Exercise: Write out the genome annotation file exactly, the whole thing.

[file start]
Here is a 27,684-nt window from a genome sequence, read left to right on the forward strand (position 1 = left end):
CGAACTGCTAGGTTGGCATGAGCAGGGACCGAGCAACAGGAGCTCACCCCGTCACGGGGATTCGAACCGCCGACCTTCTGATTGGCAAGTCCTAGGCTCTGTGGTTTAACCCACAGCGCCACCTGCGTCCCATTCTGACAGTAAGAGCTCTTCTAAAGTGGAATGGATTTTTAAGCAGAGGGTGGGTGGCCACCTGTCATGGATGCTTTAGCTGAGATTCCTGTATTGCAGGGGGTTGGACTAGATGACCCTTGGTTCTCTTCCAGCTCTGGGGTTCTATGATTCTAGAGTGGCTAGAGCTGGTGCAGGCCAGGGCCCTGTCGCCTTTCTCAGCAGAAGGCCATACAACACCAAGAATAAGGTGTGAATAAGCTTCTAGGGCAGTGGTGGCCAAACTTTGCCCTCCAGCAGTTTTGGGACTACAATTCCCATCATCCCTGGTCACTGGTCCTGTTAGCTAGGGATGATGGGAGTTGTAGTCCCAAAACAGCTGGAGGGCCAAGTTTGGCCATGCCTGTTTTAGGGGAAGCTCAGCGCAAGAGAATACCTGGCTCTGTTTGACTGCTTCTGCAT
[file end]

Here is a 27,684-nt window from a genome sequence, read left to right on the forward strand (position 1 = left end):
CGAACTGCTAGGTTGGCATGAGCAGGGACCGAGCAACAGGAGCTCACCCCGTCACGGGGATTCGAACCGCCGACCTTCTGATTGGCAAGTCCTAGGCTCTGTGGTTTAACCCACAGCGCCACCTGCGTCCCATTCTGACAGTAAGAGCTCTTCTAAAGTGGAATGGATTTTTAAGCAGAGGGTGGGTGGCCACCTGTCATGGATGCTTTAGCTGAGATTCCTGTATTGCAGGGGGTTGGACTAGATGACCCTTGGTTCTCTTCCAGCTCTGGGGTTCTATGATTCTAGAGTGGCTAGAGCTGGTGCAGGCCAGGGCCCTGTCGCCTTTCTCAGCAGAAGGCCATACAACACCAAGAATAAGGTGTGAATAAGCTTCTAGGGCAGTGGTGGCCAAACTTTGCCCTCCAGCAGTTTTGGGACTACAATTCCCATCATCCCTGGTCACTGGTCCTGTTAGCTAGGGATGATGGGAGTTGTAGTCCCAAAACAGCTGGAGGGCCAAGTTTGGCCATGCCTGTTTTAGGGGAAGCTCAGCGCAAGAGAATACCTGGCTCTGTTTGACTGCTTCTGCAT